Sometimes it can be challenging to navigate the rider fitness arena. It seems like there’s always a new ‘groundbreaking’ diet that’s publicized in the media. And so as responsible riders we want to maintain a healthy lifestyle, and we shlep off to the bookstores, then we shlep off to the grocery stores, and then a week or two later we realize this diet is no different than the one we tried in the twenty years ago—which sadly, didn’t work then…and probably won’t work now.
But we all know that every diet is paired with a good exercise regimen. One that is flexible with our schedules, keeps us engaged, and more importantly, gets us results.
And bonus points to those workouts that help make your ride in the saddle that much more enjoyable.
Pilates for Riders is a great book to help you align your spin and control your core to give you a perfect position in the saddle.
Margaret Freeman, Associate Editor of Horse Journal magazine, shares her thoughts on Pilates for Riders:
If you’re a rider, you’ve got to keep yourself fit, particularly if you ride only one horse a day, including a healthy weight. Physical activities that may help include Pilates, yoga and Alexander Technique.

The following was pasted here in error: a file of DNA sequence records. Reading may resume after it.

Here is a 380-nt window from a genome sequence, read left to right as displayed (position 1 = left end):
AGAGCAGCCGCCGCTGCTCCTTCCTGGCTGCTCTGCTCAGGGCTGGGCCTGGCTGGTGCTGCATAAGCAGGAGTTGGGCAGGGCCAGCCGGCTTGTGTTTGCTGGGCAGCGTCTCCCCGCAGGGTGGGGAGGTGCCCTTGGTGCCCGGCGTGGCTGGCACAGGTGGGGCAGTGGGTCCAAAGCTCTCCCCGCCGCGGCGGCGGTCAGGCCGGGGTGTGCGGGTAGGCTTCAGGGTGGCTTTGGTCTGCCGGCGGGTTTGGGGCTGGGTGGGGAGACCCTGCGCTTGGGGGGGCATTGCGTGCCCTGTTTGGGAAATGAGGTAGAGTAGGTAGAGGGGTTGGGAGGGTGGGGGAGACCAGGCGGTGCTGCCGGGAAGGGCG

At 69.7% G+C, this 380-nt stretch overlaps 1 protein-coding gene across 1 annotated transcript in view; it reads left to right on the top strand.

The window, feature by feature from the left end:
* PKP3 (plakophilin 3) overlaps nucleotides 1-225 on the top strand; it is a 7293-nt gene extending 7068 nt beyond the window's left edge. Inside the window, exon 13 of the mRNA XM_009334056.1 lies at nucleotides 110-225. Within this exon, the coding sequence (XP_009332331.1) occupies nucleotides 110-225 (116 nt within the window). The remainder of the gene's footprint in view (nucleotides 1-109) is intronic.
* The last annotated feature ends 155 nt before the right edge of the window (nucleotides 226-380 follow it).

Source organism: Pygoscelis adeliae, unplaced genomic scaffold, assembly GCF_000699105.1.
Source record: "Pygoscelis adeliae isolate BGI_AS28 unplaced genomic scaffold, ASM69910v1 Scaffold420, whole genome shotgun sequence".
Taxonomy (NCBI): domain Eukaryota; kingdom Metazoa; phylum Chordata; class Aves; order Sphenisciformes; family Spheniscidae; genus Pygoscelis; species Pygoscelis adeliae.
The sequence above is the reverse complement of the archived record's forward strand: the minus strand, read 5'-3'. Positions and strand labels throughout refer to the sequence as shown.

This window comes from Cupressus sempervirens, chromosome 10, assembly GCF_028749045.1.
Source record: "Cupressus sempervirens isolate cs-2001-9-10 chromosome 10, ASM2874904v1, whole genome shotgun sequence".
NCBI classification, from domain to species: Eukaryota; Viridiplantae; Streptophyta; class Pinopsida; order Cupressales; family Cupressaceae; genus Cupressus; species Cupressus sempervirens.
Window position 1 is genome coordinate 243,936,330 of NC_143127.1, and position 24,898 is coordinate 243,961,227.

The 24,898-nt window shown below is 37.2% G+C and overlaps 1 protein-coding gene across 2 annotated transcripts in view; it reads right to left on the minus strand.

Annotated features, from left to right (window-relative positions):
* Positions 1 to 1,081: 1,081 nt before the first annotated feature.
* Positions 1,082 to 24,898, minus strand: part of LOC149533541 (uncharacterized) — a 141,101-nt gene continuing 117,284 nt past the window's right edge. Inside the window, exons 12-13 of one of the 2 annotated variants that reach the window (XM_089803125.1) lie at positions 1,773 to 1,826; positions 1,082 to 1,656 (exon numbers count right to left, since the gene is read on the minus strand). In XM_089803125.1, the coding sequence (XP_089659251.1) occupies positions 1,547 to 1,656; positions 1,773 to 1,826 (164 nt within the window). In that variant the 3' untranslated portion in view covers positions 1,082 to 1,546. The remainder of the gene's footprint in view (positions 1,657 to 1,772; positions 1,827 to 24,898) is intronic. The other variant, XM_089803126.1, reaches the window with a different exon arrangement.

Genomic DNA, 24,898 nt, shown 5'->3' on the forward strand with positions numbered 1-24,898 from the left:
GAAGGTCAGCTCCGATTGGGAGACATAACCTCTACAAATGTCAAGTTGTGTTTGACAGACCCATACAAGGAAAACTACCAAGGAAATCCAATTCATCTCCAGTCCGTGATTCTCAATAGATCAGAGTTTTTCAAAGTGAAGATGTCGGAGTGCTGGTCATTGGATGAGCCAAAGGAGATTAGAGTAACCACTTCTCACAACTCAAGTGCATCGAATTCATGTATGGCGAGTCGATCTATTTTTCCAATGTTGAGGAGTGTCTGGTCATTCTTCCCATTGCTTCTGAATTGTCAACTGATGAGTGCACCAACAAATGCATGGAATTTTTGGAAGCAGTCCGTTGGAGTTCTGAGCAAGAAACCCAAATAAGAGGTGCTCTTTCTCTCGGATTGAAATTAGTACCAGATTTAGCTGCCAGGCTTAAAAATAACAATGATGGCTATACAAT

Pilates works well for riders because it strengthens core muscles (the abs), which in turn protects the spine and back and increases flexibility. Lessons at a Pilates studio can start at $20 for group classes and run $60 or more for individual instruction. There are several excellent DVDs/books written specifically for riders available at tack shops and online. Once you learn the techniques, you can combine daily walks with 10 to 30 minutes of Pilates on a DVD and stop losing ground to your younger riding friends.
The author of this book is a British dressage trainer and Pilates instructor. She gives a clear, detailed explanation of how Pilates is ideal for riders, to “align your spine and control your core for a perfect position.” The book distinguishes itself in sorting out specific problems in rider biomechanics and then offering solutions. It’s also richly illustrated.
This book is a good choice for anyone interested in a clear explanation of Pilates. Anyone starting Pilates should also consider classes with a qualified instructor and not just try to learn everything from a book. Some hands-on help will enhance the use of this book and, indeed, Pilates itself.